The default size threshold for regulated wetlands will decrease from  12.4 acres to 7.4 acres.
  3. Starting January 1, 2025 –
    NYSDEC will regulate smaller wetlands of unusual importance if they meet one of eleven newly established criteria listed in ECL § 24-0107(9).

To implement these statutory changes, NYSDEC is now revising the existing freshwater wetland mapping and classification regulations set out at 6 NYCRR Part 664.

Highlights of NYSDEC’s Proposed Freshwater Wetlands Regulations

The Advanced Notice sets out NYSDEC’s anticipated regulations and poses questions to the public; several highlights are discussed below.

Importantly, NYSDEC proposes increasing the freshwater wetlands “adjacent area”—a 100-foot regulated buffer zone around wetlands—to 300 feet for wetlands that contain one or more of about twenty plant communities that NYSDEC classifies as “Nutrient Poor” (e.g., black spruce-tamarack bog, coastal plain Atlantic white cedar swamp) to protect these wetlands from damage from nutrient loading. Definitions and the general range and distribution of these plant communities can be found at the New York Natural Heritage Program (NYNHP) website, but it appears that only a jurisdictional determination from NYSDEC will conclusively answer whether a given parcel contains a regulated “Nutrient Poor” wetland with an expanded 300-foot adjacent area.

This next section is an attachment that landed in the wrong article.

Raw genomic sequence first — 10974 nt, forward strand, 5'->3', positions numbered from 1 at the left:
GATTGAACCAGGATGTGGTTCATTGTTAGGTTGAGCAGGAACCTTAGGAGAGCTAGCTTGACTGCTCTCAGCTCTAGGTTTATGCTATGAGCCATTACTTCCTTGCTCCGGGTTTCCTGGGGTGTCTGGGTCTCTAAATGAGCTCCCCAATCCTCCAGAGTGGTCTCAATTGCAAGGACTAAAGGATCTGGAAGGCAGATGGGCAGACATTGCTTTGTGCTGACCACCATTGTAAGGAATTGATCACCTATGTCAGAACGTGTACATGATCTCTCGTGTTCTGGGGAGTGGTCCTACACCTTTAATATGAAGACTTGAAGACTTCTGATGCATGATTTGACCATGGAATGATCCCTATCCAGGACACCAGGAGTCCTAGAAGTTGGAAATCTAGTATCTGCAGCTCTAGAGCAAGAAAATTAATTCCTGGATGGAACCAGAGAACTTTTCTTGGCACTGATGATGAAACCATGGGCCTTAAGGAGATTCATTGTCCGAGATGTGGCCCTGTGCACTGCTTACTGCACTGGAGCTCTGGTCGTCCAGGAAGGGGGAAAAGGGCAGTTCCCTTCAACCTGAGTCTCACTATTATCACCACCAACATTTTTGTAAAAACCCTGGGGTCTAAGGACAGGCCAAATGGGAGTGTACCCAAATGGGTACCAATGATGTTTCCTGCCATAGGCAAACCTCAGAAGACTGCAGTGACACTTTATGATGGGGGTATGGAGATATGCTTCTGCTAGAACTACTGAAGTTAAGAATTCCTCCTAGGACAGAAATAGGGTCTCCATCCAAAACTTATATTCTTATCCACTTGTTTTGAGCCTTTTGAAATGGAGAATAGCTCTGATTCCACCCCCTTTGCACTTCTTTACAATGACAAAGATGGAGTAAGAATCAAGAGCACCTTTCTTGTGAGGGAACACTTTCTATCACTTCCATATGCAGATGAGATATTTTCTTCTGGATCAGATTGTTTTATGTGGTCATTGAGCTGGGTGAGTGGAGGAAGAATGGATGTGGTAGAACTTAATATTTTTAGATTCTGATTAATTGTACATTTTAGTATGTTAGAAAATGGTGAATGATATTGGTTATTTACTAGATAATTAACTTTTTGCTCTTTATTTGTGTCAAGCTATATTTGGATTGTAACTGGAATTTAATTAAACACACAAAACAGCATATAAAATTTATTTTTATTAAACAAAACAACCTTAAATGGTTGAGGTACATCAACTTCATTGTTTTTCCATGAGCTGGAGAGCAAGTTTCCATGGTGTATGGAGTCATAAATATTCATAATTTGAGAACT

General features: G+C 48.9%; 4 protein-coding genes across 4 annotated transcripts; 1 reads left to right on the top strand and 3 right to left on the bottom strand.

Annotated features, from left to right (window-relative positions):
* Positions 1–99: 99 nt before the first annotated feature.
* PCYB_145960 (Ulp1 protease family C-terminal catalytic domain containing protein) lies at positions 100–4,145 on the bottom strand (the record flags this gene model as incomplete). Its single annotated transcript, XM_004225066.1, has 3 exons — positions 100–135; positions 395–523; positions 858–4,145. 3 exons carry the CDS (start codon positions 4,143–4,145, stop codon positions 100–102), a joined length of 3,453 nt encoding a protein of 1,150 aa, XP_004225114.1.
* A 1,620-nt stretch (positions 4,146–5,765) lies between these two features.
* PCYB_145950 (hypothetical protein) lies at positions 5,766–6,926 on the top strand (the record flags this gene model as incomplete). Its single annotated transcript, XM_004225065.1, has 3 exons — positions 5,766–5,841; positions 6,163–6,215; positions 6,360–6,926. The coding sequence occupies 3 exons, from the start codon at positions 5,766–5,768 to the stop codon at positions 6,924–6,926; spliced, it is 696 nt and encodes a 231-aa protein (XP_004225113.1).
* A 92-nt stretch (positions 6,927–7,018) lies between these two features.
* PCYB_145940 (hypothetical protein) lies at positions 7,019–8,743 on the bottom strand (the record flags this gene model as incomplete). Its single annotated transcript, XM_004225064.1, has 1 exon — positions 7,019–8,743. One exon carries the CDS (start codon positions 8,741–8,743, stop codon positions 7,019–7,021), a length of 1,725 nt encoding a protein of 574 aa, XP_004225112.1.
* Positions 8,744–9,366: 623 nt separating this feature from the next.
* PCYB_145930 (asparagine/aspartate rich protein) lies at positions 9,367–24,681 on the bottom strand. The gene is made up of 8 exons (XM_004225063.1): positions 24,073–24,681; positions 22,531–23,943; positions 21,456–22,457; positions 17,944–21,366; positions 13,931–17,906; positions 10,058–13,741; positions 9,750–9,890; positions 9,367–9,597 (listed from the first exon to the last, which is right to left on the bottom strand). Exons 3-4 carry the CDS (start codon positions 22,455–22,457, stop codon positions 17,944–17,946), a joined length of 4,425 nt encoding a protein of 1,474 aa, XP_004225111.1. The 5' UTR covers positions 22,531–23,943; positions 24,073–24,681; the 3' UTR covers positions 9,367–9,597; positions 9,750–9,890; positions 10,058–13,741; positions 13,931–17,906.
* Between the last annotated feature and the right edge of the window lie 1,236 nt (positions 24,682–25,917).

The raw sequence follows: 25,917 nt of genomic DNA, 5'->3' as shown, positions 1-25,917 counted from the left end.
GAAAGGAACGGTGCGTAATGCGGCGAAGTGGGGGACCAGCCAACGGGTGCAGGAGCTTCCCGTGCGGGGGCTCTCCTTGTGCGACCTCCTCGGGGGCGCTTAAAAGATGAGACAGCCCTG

As discussed above, the 2022 statutory amendments to the FWA also state that NYSDEC must regulate freshwater wetlands of any size if they have “unusual importance,” as defined by eleven criteria described in ECL § 24-0107(9).  These will include any wetlands that, in NYSDEC’s judgment, have “significant importance to protecting the state’s water quality.”

Under NYSDEC’s proposed “unusual importance” regulations: